Former NGU President George Silver dies at 94

Published on Thursday, February 4, 2021

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Former North Greenville University President George Silver has died. He was 94.


Former North Greenville University President George Silver has died. He was 94.


"The entire North Greenville University community is saddened to learn of Dr. Silver's passing," said NGU President Dr. Gene C. Fant, Jr. "He had a remarkable career, making a positive impact on so many lives. We are forever grateful for his contributions and dedication to helping make our University the place it is today. NGU sends its deepest condolences to his family."

Silver was a scholar and an educator whose professional life spanned various leadership roles and responsibilities. Early in his career, he served as a faculty member of several high schools, colleges, and universities. He served as president at North Greenville, Chesapeake College, and Ocean County College.

During his five years at North Greenville, Silver upgraded the academic programs and made many improvements and changes. He renovated Hayes Gymnasium, began constructing the Unit residence halls, and launched the Academic Commitment Training (ACT) program, which offered students one or two semesters to sharpen their skills before entering regular college courses.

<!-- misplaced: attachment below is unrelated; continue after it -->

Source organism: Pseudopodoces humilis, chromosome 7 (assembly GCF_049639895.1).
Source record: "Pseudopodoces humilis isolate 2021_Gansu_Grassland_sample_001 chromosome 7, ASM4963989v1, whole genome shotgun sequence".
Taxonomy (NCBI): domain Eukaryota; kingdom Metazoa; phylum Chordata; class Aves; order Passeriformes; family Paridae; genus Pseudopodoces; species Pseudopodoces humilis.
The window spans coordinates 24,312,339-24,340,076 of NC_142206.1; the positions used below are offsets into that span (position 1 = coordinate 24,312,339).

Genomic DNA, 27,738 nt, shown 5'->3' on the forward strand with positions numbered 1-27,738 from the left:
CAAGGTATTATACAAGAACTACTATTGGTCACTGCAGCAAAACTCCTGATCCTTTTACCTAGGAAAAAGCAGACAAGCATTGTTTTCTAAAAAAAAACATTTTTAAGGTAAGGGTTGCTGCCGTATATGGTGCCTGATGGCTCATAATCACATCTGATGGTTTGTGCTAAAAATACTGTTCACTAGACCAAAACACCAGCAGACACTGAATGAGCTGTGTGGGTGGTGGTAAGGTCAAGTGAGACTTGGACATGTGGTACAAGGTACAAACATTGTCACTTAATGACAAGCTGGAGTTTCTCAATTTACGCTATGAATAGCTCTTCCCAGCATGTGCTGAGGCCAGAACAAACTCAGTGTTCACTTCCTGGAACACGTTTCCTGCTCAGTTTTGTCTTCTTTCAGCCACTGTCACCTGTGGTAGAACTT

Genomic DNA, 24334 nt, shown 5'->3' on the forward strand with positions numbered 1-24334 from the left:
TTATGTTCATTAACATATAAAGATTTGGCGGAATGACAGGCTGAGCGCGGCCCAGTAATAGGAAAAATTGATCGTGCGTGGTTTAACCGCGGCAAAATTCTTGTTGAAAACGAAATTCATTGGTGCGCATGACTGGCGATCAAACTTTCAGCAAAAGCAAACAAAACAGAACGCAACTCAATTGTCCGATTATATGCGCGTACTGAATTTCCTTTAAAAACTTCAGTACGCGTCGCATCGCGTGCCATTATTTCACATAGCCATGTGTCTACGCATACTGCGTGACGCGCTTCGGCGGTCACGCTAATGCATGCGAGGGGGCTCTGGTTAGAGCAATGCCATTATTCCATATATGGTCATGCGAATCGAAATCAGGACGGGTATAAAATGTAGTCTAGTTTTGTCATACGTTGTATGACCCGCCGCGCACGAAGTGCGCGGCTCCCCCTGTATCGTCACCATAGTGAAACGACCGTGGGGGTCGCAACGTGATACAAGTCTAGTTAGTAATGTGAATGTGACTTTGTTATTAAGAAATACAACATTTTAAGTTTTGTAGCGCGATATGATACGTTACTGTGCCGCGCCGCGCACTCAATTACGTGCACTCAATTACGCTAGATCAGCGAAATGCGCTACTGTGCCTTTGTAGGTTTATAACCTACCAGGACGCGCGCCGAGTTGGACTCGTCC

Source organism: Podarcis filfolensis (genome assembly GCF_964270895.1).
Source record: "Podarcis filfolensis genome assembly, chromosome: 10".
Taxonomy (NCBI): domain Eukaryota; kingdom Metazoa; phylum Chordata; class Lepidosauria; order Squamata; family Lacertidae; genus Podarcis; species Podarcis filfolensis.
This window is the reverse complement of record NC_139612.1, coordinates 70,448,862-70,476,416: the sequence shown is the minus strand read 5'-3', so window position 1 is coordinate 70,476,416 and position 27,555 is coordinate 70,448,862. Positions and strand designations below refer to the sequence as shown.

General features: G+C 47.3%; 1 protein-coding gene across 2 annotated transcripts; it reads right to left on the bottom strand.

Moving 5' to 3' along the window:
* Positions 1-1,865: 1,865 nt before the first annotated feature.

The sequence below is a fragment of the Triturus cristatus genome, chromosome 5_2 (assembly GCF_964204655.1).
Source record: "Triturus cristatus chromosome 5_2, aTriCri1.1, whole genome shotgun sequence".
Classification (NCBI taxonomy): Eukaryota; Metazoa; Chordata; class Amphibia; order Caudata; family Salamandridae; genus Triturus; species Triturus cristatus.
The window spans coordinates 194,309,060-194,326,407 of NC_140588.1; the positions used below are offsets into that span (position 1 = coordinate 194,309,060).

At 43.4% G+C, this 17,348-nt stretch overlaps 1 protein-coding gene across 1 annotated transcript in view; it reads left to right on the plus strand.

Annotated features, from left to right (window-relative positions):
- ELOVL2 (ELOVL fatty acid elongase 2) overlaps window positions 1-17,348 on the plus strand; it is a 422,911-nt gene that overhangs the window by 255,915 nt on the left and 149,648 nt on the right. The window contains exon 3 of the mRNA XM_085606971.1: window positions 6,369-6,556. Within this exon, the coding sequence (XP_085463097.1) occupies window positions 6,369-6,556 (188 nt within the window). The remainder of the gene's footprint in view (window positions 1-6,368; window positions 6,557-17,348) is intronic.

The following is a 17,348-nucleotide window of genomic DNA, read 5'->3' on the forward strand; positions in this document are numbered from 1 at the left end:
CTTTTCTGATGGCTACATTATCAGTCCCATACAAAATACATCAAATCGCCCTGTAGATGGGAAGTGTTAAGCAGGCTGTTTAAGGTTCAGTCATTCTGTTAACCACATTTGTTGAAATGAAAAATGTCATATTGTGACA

According to his published obituary, during his adult life, he and his beloved wife, Dr. Jane H. Silver, approached each new challenge as a team. He would enter each new position as a "copilot" and tackle and embrace the role of chief administrator/president. She would work beside him to fulfill his role and serve as director of the student-counseling center.

The Silvers’ crowning achievement came when he was named president of Maryland’s Chesapeake College, which was comprised of an empty cornfield at a location where the four surrounding counties converged.

In partnership with his wife, Silver created every aspect of the college, from interviewing and hiring each faculty and staff member to overseeing the development of architectural plans, designs, and construction for each building.

Silver was a military veteran, with active roles spanning more than 50 years. His career included service in the U.S. Army Air Corps, the National Guard, and the U.S. Army Reserve, where he retired as a colonel. He was an air corps crew officer and battery commander in the Army Air Corps and a state property officer in the National Guard. He was transferred to the Quartermaster Corps while living in Maryland and oversaw all logistics at Fort Indian Town Gap. He graduated from the Army War College, where he was a commandant of the Reserve Command and General Staff College in Maryland. He also served as Assistant Commandant of the U.S. Army Quartermaster School at Fort Lee, Va.

He is predeceased by his wife, Dr. Jane Hartman Silver of Goldsboro, N.C.; and he is survived by his son, Dr. George R. Sliver of Goldsboro, N.C.; his daughter, Melissa A. Silver of Richmond, Va.; and his three grandchildren, Dr. George R. Silver, Jr., and family of Goldsboro; Keith L. Silver of Goldsboro; and Cara M. Camaioni and family of Goldsboro, N.C.

There was a private graveside service for the family on Jan. 30.

If you wish to contribute to NGU in Silver’s memory, you may do so online or mail to NGU, Office of Advancement, PO Box 1892, Tigerville, SC, 29688-1892. Online condolences may be sent to www.seymourfuneralhome.com. A wreath is placed in his memory at the Donnan Administration Building entrance.






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